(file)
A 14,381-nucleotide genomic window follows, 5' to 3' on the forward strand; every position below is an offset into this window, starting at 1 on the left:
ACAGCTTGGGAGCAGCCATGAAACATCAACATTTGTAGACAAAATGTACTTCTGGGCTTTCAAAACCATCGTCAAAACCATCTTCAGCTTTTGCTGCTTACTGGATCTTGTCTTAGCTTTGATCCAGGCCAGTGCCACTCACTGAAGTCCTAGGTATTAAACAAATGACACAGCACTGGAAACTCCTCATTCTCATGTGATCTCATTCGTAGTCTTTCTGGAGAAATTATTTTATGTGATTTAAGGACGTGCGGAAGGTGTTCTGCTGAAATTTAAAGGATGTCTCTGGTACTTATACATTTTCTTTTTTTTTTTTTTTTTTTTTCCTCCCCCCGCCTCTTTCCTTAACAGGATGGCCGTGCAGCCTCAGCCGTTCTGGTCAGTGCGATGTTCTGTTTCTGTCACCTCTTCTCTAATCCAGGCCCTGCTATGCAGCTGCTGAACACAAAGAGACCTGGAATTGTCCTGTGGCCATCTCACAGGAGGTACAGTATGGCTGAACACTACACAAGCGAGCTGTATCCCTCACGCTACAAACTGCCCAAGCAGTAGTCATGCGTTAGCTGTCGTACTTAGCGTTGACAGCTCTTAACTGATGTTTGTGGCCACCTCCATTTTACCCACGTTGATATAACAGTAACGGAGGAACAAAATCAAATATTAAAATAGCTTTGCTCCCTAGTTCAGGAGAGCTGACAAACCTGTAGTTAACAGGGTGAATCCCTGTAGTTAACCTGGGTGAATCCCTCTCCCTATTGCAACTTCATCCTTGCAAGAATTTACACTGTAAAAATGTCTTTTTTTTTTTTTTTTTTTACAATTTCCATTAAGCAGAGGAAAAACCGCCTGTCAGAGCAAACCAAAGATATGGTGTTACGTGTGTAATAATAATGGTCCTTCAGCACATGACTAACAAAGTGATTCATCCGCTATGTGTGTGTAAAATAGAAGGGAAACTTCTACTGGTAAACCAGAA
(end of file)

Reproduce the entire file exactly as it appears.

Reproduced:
A 14,381-nucleotide genomic window follows, 5' to 3' on the forward strand; every position below is an offset into this window, starting at 1 on the left:
ACAGCTTGGGAGCAGCCATGAAACATCAACATTTGTAGACAAAATGTACTTCTGGGCTTTCAAAACCATCGTCAAAACCATCTTCAGCTTTTGCTGCTTACTGGATCTTGTCTTAGCTTTGATCCAGGCCAGTGCCACTCACTGAAGTCCTAGGTATTAAACAAATGACACAGCACTGGAAACTCCTCATTCTCATGTGATCTCATTCGTAGTCTTTCTGGAGAAATTATTTTATGTGATTTAAGGACGTGCGGAAGGTGTTCTGCTGAAATTTAAAGGATGTCTCTGGTACTTATACATTTTCTTTTTTTTTTTTTTTTTTTTTCCTCCCCCCGCCTCTTTCCTTAACAGGATGGCCGTGCAGCCTCAGCCGTTCTGGTCAGTGCGATGTTCTGTTTCTGTCACCTCTTCTCTAATCCAGGCCCTGCTATGCAGCTGCTGAACACAAAGAGACCTGGAATTGTCCTGTGGCCATCTCACAGGAGGTACAGTATGGCTGAACACTACACAAGCGAGCTGTATCCCTCACGCTACAAACTGCCCAAGCAGTAGTCATGCGTTAGCTGTCGTACTTAGCGTTGACAGCTCTTAACTGATGTTTGTGGCCACCTCCATTTTACCCACGTTGATATAACAGTAACGGAGGAACAAAATCAAATATTAAAATAGCTTTGCTCCCTAGTTCAGGAGAGCTGACAAACCTGTAGTTAACAGGGTGAATCCCTGTAGTTAACCTGGGTGAATCCCTCTCCCTATTGCAACTTCATCCTTGCAAGAATTTACACTGTAAAAATGTCTTTTTTTTTTTTTTTTTTTACAATTTCCATTAAGCAGAGGAAAAACCGCCTGTCAGAGCAAACCAAAGATATGGTGTTACGTGTGTAATAATAATGGTCCTTCAGCACATGACTAACAAAGTGATTCATCCGCTATGTGTGTGTAAAATAGAAGGGAAACTTCTACTGGTAAACCAGAA